Ventricular septal defect is a hole in the wall between the right and left ventricles of the heart. This abnormality usually develops before birth and is found most often in infants.
The ventricles are the 2 lower chambers of the heart. The wall between them is called the septum. A hole in the septum is called a septal defect.
If the hole is located between the upper chambers or atria, it is called an atrial septal defect.
Infants may be born with either or both types of defects. These conditions are commonly known as "holes in the heart."
Normally, unoxygenated blood from the body returns to upper chamber of the right side of the heart called the right atrium. It passes through the tricuspid valve into the right ventricle, which pumps the blood to the lungs to absorb oxygen. After leaving the lungs, the oxygenated blood returns to the left side of the heart, to the left atrium. It then passes through the mitral valve into the left ventricle, where it is pumped out to provide oxygen to all the tissues of the body.
When a heart attack strikes, it doesn’t always feel the same in women as it does in men.
Women don't always get the same classic heart attack symptoms as men, such as crushing chest pain that radiates down one arm. Those heart attack symptoms can certainly happen to women, but many experience vague or even “silent” symptoms that they may miss.
These six heart attack symptoms are common in women:
Chest pain or discomfort. Chest pain is the most common heart attack symptom, but some women...
A ventricular septal defect can allow newly oxygenated blood to flow from the left ventricle, where the pressures are higher, to the right ventricle, where the pressures are lower, and mix with unoxygenated blood. The mixed blood in the right ventricle flows back or recirculates into the lungs. This means that the right and left ventricles are working harder, pumping a greater volume of blood than they normally would.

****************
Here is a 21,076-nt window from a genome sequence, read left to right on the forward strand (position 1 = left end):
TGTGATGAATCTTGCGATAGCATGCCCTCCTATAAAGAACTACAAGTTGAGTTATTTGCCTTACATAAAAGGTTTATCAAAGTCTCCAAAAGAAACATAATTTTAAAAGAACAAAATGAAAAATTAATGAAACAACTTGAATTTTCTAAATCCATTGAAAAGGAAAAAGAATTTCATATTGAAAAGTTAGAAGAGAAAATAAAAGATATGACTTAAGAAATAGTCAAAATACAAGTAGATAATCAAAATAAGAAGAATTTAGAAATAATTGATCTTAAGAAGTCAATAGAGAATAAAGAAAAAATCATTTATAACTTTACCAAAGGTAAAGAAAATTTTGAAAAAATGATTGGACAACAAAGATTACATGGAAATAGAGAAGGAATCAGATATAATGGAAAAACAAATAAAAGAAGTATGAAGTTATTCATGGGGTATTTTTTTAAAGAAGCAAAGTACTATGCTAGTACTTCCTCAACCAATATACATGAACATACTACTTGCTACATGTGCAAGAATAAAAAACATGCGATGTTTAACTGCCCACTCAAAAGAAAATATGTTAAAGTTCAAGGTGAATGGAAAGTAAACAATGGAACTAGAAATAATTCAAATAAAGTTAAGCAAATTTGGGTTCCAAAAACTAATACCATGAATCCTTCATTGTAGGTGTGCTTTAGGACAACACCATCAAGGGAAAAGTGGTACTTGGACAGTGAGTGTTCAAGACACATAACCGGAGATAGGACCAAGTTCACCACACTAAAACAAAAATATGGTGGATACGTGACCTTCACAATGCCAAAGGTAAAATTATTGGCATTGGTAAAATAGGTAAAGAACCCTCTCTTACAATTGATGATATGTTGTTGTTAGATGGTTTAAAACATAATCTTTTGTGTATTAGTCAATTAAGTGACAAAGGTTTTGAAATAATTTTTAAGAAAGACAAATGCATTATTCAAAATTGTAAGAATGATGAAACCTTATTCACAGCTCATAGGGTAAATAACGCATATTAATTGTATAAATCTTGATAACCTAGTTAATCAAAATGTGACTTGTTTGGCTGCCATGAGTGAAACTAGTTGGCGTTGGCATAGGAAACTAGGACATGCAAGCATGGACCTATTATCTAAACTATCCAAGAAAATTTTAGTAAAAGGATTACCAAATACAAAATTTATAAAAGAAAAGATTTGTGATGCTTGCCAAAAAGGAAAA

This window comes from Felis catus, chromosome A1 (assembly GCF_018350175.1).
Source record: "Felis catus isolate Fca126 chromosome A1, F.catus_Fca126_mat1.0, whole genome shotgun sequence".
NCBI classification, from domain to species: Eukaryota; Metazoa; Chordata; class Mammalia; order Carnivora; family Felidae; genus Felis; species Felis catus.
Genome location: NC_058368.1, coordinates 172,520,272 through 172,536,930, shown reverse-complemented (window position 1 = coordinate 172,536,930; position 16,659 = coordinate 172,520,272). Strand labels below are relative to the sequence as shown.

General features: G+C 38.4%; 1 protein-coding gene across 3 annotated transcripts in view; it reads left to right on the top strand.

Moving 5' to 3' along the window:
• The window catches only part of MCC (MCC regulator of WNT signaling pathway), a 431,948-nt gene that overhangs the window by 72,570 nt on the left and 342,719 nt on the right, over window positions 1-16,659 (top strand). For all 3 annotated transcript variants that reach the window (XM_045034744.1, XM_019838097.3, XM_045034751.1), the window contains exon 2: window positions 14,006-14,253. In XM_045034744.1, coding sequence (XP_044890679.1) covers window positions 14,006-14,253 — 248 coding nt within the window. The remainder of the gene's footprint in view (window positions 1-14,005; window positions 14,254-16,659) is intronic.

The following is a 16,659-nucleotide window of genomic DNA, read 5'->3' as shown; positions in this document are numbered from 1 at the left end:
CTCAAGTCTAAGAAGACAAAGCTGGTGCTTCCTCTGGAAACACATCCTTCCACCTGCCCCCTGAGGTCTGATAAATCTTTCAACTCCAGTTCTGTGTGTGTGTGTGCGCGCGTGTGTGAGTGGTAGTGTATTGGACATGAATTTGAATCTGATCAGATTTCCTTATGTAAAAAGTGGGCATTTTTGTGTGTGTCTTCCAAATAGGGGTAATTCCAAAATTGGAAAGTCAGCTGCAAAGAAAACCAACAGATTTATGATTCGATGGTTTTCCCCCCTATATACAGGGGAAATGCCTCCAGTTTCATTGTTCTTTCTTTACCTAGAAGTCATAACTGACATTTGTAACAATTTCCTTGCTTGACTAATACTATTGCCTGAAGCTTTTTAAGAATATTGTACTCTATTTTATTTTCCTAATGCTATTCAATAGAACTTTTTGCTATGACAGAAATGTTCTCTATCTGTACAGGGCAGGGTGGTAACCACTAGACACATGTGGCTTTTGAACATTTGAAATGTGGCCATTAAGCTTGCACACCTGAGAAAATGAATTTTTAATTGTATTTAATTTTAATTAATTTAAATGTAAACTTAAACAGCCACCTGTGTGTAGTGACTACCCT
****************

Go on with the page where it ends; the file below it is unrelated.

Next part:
Eventually, the left ventricle can work so hard that it starts to fail. It can no longer pump blood as well as it did previously. Blood returning to the left side of the heart from may back up into the lungs, causing pulmonary congestion, and blood returning the right side of the heart may further back up into the body, causing weight gain and fluid retention. Overall, this is called congestive heart failure.
If the VSD is large and surgically uncorrected, pressure can build excessively in the lungs, called pulmonary hypertension. The higher the lung or pulmonary pressure, the greater the chance of blood flowing from the right ventricle through the VSD to the left ventricle, causing unoxygenated blood to be pumped out to the body by the left ventricle, causing cyanosis (blue skin).
The risk for these problems depends on the size of the hole in the septum and how well the infant’s lungs function.